Every year many thousands of archaeological objects are discovered by members of the public, mostly by metal-detector users, but also by people out walking, digging their gardens or whilst going about their everyday work.
The point of the scheme is not to record all coins (or finds) made by archaeologists but rather to report chance finds made by members of the public.
Dave Welsh --- once again --- convincingly displays his misunderstanding of PAS by claiming:
The argument that those who go clandestinely prospecting for coins with metal detectors disturb archaelogical sites has been convincingly refuted by statistics compiled by the Portable Antiquities Scheme in the UK, which demonstrate that only 2% of reported coin discoveries are made by archaeologists.
If one of the aims of PAS is
To advance knowledge of the history and archaeology of England and Wales by systematically recording archaeological objects found by the public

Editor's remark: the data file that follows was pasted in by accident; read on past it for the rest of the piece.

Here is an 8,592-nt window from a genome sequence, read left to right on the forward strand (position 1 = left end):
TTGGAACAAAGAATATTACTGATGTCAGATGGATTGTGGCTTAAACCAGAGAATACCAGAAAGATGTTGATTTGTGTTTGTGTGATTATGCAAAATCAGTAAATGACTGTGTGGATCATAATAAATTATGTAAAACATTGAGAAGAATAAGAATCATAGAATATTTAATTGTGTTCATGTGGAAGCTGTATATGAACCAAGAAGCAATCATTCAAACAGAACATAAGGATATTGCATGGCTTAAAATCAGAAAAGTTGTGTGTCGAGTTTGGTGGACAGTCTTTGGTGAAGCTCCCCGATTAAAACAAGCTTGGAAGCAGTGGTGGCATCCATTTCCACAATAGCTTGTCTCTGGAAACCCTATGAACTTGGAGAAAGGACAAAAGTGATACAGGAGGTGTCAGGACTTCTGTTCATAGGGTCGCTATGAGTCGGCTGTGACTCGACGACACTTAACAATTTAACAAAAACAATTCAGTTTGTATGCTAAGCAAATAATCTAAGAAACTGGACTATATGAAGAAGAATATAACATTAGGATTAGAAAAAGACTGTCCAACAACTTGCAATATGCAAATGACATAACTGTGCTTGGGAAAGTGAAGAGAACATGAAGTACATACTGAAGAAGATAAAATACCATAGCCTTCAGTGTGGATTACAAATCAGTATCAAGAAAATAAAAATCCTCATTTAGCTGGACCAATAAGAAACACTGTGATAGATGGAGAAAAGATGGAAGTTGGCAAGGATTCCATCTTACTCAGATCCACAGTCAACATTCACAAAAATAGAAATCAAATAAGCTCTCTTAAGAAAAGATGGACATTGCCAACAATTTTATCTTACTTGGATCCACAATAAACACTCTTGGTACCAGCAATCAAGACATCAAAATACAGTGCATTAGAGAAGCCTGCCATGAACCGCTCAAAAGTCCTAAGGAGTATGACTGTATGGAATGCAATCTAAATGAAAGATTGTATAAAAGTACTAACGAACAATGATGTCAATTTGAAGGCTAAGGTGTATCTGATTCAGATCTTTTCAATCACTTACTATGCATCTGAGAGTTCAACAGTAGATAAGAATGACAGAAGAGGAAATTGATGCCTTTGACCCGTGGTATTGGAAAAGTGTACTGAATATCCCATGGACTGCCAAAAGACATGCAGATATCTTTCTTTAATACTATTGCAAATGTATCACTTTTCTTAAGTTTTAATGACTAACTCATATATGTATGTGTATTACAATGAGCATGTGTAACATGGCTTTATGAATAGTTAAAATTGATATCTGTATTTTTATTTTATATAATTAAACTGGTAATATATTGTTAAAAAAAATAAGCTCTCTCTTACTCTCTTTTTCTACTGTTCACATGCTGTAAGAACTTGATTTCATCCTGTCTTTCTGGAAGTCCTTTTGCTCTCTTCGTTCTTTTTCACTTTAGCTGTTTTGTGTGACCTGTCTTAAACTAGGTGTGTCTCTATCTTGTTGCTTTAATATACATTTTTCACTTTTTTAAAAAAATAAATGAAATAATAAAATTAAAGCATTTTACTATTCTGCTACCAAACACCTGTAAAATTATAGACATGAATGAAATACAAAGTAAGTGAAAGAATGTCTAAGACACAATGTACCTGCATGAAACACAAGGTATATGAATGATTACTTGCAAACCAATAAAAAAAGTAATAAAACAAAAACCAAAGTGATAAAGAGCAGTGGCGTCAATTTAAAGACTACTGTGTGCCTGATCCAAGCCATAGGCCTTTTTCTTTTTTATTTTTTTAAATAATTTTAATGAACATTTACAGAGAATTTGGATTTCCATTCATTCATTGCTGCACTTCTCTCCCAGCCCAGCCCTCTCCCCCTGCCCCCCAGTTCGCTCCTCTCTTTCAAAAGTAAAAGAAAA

we would expect the PAS to be reporting relatively few finds by archaeologists. That is the nature of the scheme. (Please note: PAS covers England and Wales, not the whole of the UK - there is a difference.)
Finds may be made by the public in what Welsh calls "cultivated fields, pastures or wooded areas". But today's "cultivated fields, pastures or wooded areas" may have been yesterday's Iron Age farmstead, Roman villa, or Medieval village. The target areas for Welsh's "coin treasures" could be archaeological sites. The correlation could be significant.
It is about time that Welsh listened to his fellow coin collectors. And he could learn something from Paul Barford's sensible comments on the PAS both here and elsewhere.